It was time to pull the rhubarb again and put it into the freezer.  When the snow swirls about the eaves this winter, it will be mighty nice to put some rhubarb into a custard pie, or stew it . . so yummy with a slice of buttered, homemade bread! 

July 14-14-rhubarb-1024-harvested

Opening the shed to put the pile of rhubarb leaves into the green bin, who should I see but Jumpy the Frog ‘glued’ to the inside edge of the door.  Yikes!  I managed not to scream, but left the doors ajar and skidaddled into the house for the camera.  Jumpy obliged, waiting patiently for his photo op.  By the time I checked on the computer to see if the shots turned out, he had taken off for dear knows where.  But it was good to have the little scamp back at Cedar Hollow!  I guess he has forgiven me for the times I opened the shed doors too quickly and he landed kerplop on the hard patio!  Not exactly his favourite way of saying Good morning! 

July 14-14-tree frog back-1024-home

See folks?  There’s nothing to it, declared Lady Wren, as she stepped gingerly onto the gangplank leading into the Swiss Chalet.  She is certainly taking good care of her babies, let me assure you.

July 14-14-Stepping-2-on barricade

If I thought Bounce the Hummer was slighting my patches of bee balm, I had misjudged him.  First off this morning, though, he had a quick draft of hosta lily nectar.  Just look at all of the jugs preparing sweet things for him in the coming days.

July 14-14-hosta lily-1024

Then Bounce was off to one of the bee balm patches.  He seemed as happy as a kid in a candy store!  Each petal is part of the juice fountain, and holds its lid up high, offering self-serve, fresh strawberry punch from exquisite goblets!  Talk about afternoon tea in the garden, folks . . . it doesn’t get any better than this!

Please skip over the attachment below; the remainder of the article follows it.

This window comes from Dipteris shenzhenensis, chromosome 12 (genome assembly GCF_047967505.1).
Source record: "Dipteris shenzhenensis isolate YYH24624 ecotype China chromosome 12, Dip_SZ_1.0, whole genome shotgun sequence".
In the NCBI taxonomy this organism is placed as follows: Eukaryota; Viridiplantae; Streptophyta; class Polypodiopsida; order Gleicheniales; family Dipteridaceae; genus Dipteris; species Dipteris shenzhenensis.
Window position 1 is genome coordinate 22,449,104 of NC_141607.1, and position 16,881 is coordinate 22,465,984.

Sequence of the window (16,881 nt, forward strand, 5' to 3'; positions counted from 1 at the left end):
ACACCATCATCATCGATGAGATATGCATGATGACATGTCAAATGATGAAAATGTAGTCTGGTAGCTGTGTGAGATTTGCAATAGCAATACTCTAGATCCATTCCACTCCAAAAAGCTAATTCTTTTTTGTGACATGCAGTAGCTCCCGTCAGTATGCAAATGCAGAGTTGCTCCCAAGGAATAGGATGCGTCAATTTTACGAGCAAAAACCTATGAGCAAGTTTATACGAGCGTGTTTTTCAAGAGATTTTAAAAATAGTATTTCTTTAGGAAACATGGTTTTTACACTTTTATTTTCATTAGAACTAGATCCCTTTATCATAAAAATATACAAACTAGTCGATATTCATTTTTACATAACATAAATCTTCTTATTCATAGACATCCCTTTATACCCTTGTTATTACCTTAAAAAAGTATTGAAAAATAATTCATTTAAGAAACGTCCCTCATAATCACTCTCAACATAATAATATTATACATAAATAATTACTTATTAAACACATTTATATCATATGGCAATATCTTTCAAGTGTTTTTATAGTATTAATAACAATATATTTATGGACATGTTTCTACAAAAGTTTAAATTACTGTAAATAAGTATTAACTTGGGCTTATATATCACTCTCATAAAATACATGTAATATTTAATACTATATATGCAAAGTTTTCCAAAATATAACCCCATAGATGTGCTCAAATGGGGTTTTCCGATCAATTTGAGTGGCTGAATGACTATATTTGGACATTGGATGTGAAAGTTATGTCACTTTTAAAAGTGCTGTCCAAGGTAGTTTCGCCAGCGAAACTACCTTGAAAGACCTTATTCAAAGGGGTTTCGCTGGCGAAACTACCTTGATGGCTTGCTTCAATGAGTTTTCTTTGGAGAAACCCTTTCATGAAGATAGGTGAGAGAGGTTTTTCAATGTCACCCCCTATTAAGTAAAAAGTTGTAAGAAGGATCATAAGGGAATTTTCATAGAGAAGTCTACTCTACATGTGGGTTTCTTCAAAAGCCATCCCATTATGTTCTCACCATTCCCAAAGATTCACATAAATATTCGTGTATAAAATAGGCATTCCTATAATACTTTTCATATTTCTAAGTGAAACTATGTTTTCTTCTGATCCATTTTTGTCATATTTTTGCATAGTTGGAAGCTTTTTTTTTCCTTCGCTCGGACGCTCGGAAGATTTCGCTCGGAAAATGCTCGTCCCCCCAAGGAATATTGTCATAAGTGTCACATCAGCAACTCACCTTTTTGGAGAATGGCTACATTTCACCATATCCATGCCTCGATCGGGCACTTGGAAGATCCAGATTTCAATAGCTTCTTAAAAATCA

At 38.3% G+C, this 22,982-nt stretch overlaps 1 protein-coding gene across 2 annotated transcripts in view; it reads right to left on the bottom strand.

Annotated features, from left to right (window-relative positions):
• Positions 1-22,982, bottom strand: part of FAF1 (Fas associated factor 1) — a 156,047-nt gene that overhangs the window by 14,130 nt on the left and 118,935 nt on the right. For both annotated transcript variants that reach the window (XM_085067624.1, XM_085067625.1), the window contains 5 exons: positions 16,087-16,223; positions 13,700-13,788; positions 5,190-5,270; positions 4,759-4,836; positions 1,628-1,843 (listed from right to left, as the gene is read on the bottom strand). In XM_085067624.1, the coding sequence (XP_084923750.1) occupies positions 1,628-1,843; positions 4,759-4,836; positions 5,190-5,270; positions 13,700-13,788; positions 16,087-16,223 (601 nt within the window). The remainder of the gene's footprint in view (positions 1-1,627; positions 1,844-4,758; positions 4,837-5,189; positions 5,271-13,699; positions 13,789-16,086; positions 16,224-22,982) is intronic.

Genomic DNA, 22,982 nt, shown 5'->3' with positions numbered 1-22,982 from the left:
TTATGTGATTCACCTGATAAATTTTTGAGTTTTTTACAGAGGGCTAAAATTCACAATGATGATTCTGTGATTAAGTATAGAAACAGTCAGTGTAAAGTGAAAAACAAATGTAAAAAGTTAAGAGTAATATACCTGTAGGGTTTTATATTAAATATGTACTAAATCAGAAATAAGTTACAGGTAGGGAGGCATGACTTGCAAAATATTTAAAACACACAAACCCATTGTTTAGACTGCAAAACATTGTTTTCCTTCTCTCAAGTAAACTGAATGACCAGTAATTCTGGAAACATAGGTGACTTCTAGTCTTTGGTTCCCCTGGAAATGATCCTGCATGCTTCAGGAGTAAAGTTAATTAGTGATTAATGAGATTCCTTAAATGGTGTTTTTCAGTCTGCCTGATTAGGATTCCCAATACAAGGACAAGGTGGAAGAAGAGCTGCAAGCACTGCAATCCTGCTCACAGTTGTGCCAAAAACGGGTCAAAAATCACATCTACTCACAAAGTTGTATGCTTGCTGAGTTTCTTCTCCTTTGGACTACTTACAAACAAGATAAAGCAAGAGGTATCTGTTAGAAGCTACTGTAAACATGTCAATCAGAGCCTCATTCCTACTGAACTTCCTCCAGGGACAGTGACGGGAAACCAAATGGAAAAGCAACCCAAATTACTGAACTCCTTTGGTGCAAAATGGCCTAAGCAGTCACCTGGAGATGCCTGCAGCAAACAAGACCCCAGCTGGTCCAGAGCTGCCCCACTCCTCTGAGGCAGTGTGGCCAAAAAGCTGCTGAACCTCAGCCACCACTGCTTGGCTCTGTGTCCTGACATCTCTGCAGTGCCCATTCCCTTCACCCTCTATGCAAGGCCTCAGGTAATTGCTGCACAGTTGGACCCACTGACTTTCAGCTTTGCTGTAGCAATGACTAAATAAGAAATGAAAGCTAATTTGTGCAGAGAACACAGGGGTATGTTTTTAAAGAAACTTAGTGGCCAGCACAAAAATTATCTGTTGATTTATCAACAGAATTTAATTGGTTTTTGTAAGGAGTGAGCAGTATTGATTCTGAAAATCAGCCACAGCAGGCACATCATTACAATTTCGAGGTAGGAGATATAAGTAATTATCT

July 14-14-Hummer sips,wings back


Summer breezes are busy! July 13-2014

Morning sunlight has climbed over the forest’s tree tops! 

July 12-14-Morning light-1024

Summer weather of all sorts and all in one day!  How lovely to have cottony clouds scuttling across the freshly washed blue sky, and to be rid of the  humidity! 

After the vigorous downpour this afternoon, the walnut tree’s branches waved to and fro, gently rocking Swiss Chalet’s inhabitants.  Busy breezes revealed some of the walnut tree’s secrets previously hidden among her boughs, all in leathery wraps.  Did you know that English Black Walnuts such as these are much more delicious than California walnuts?   

July 12-14-walnuts-size OK

The songs of the wrens are as varied as the weather lately, and I’m sure Lord and Lady Wren understand exactly what they are saying to each other.  Frequently, it is now bits of song, and often subdued in tone.  After all, you musn’t disturb the babies once Lady Wren has gotten their tummies full and they are off to sleep. 

    Now, it’s time for me to forage for myself, Lady Wren sighed as she stepped onto her front porch, seemingly listening a moment to make sure all was quiet.  She certainly doesn’t seem to be losing weight, though, with all of this activity, does she?

July 12-14-fat wren-1024-on perch

Whatever happened to Bounce the Hummer?  Why, he can actually sit a spell and sip at the feeder!  Maybe he’s out of the crazy teenage stage, and is now an adult hummer.

July 12-14-Hummer-1024-sipping

Strange how Bounce is not paying much attention to the scarlet bee balm, touted in gardening books as one of his favourite soda bars.  It must be that he can draw a king-sized sip from the feeder, and can’t be bothered hovering from petal to petal.  Doesn’t he know that I planted the bee balm just for him?  And in fact, I planted two patches; one up the knoll, and one just a few yards from the feeder.  Give me a break!

I wonder where he goes to when he zips around the corner?  Maybe he fancies the speckled lilies.  I know they’d be delighted to have him pay a visit.

July 14-14-speckled lilies-1024


And they don’t act like tourists! – July 11, 2014

Checking whether the baby wrens were doing any chattering yet . . . or more like it . . . yelling for more food, I climbed the knoll and listened beneath Swiss Chalet.  All was quiet.  I know what baby chickadees sound like in a nest, but have never heard baby wrens, have you?